I’d agree with Craig, as I’ve found on my normal site that after a couple of days of having deleted this “verification page”, Google no longer sees my site as verified. So you’ll probably have to keep it there, or, as Craig says, recreate it every now and again (which is a pain).

  13. Posted May 28, 2007 at 5:08 am | Permalink

    I missed the dot-com part of WordPress.com in the above post, thinking it was referring to any WordPress blog, and went through the whole procedure for my blog hosted at my own site. So…

    First of all, the procedure didn’t work, for whatever reason. (Maybe something to do with post-slugs, which don’t seem to be happening in my blog.)

    Second, I realized, I only have to upload the requested file to the designated directory. :)

  14. Posted May 28, 2007 at 12:38 pm | Permalink

    @kirk: This is a fairly new feature that won’t be available until WordPress 2.3 (or maybe never — it might be .com only)

  15. illustrata
    Posted May 29, 2007 at 3:17 am | Permalink

    Please forgive my ignorance, but what does Verified mean?

  16. Posted May 29, 2007 at 8:40 am | Permalink

    Verify = prove it exists and is legitimate – true. Your passport is verification that you are who you say you are. When you comment on a blog using the old fashioned CAPTCHA, a test you have to answer to prove you are a human, your response verifies you as “real”. Unfortunately, in that instance, comment spam bots know how to get past those, but the example uses the word.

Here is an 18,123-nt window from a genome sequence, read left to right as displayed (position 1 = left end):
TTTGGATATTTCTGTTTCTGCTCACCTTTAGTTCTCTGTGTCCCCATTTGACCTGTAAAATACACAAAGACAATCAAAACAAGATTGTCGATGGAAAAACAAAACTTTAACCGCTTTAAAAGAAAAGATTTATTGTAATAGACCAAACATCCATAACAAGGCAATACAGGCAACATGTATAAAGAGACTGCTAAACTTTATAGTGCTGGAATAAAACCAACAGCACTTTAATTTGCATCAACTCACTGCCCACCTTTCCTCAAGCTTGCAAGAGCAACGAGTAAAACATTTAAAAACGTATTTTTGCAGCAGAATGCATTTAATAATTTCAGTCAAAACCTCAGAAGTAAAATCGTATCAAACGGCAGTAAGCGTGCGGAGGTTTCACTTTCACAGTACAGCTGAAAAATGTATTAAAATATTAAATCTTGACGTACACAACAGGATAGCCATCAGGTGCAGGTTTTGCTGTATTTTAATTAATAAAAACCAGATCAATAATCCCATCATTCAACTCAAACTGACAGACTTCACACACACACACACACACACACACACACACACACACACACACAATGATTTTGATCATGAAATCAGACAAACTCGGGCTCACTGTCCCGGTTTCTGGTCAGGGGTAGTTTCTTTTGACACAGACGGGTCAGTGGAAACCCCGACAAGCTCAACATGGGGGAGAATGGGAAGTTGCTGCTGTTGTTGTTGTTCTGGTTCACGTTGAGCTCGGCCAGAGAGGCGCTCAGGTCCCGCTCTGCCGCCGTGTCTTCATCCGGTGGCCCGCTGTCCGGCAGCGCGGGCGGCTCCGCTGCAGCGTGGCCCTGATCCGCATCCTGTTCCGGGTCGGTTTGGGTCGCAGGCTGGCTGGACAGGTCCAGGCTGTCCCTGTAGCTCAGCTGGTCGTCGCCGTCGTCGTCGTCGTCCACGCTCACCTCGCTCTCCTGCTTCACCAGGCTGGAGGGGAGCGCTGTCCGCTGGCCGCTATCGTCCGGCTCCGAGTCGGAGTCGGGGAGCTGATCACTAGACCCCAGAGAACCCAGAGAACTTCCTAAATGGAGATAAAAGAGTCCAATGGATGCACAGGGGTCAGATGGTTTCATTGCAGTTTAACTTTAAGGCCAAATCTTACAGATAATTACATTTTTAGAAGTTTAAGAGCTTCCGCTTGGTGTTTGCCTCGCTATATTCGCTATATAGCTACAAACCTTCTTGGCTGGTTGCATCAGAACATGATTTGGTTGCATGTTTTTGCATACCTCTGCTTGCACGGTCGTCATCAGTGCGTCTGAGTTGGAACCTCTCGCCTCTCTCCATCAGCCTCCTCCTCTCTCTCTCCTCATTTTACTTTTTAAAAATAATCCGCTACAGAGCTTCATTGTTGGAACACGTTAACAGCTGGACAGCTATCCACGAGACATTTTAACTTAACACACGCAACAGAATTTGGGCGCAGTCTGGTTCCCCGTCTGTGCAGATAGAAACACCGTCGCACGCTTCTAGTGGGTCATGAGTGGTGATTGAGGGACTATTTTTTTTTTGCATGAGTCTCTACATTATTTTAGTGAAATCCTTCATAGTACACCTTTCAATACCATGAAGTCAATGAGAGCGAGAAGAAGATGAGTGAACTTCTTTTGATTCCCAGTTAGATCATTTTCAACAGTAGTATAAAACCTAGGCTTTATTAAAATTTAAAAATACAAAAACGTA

17. Posted September 19, 2007 at 1:05 am | Permalink

    Great blog. Im an amateur blogger with a couple of blogs, i just started out doing it part time. And i must say your helping me out a lot. By the way im known as Scott Shawnson. And i have subscribed to this blog. Keep up the good work. Post more frequently. Because your helping bloggers and a lot of webmasters out a lot. Thankyou

  18. Posted January 6, 2008 at 10:59 am | Permalink

    Thanks Lorelle.

    For WordPress.org users (ie those who host their own WordPress installation) I’ve written a small plugin which allows you to verify easily with Google, Yahoo and MSN webmaster tools in a simple WordPress options form: AOF SEO Site Verifier WordPress Plugin.

    Now, if we can get this included in the WordPress default plugin set then WordPress.com users could also use it!

  19. Posted January 29, 2010 at 11:01 am | Permalink

    Is it a WordPress.com site or the fully hosted version of WordPress? This article is for the former. Please contact Google’s Webmaster Tools for details on adding your site – no matter what year it is. :D


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  9. […] Get Your WordPress.com Blog Now Verified also continues to bring in a lot of attention as WordPress.com bloggers want the stats that Google can provide. However, this system is not for full version WordPress users. It is only for WordPress.com blogs. It’s much easier for full version WordPress users to get their sitemap verified and I have an article on how coming out next week. […]